Letter: To Bob Miller on his retirement

Greg Raven
℅ Juvenile Justice Center
20258 U.S. Highway 18
Block 430 Cell 513
Apple Valley, CA 92307

September 30, 2018

Dear Bob,

Happy retirement!

I realize this must make me seem terribly sentimental, but whenever I see your name flagged in one of my morning XKeyscore intercepts reports, a little tear comes to my eye. Our little Bobby is all grown up, I say to myself. Back in the day, we used to call this an over-show of affection, although it’s probably just too much soy-based food in my diet.

And now you have retired. Congratulations — you’re this close to a clean get-away.

I always looked up to you. The hope was that if someone with a nose like yours could succeed, well, maybe I could, too — physical appearance notwithstanding. I was wrong, but at least your example helped me stay positive all those years.

I remember when I was still working. I would drive an hour from Newport Beach to Vista, work 8-and-a-half hours, and drive an hour home each day. I still had plenty of time to do things with my wife, mow the lawn, and sell a few fake IDs on the side (hint, hint).

Then I retired. I figured I should take on some projects to fill that 10-and-a-half hours every day. Within a week I had so many projects that I had less free time than I did before I retired. Full disclosure: One of my projects is afternoon nap and the other is eat more chocolate.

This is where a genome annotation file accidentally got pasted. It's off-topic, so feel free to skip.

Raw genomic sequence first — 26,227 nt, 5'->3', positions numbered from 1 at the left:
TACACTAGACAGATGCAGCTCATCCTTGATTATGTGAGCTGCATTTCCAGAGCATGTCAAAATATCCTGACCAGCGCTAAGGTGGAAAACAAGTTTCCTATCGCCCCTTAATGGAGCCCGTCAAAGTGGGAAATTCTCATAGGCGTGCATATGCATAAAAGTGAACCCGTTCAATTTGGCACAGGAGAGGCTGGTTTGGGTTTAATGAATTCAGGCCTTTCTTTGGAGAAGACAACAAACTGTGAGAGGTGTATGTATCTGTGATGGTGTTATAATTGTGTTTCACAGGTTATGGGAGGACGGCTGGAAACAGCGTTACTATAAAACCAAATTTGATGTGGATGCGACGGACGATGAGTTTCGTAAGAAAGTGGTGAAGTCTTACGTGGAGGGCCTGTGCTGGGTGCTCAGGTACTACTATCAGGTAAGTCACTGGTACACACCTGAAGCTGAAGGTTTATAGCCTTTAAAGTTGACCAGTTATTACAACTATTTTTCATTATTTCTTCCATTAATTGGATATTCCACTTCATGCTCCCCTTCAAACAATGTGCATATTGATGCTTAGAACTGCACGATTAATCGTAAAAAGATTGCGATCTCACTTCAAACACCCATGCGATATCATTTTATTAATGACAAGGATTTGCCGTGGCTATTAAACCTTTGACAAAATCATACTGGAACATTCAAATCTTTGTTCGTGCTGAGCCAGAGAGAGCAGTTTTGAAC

One of the other big drawbacks to retirement is that not every couple is ready, willing, or able to spend 24/7 with each other, especially if one of you is binge-watching Internet porn all day. To avoid that full nest syndrome, I suggest you take up an activity that gets you out of the house for a couple of hours: Tennis, cycling, biting rocks in half, etc. If you’ve grown to hate life, you could even go golfing, but driving your car into a freeway abutment is quicker, cheaper, and less painful; neither is recommended.

If you were to ask me for one piece of advice, I would say: Never forget your first retirement. Come to think of it, though, I wish you’d ask me for two pieces of advice, in which case my second tip would be: Figure out what holster is going to be comfortable to wear all day long before you get your concealed-carry permit. Knowing me as well as you do, you can tell these come from the heart.

I’ll still be reading your e-mails and sporadically checking the files and browser history on your home computer, of course, so I’ll close by saying, Don’t do anything I wouldn’t do. This is important. This is really, really important. Just don’t.


Greg Raven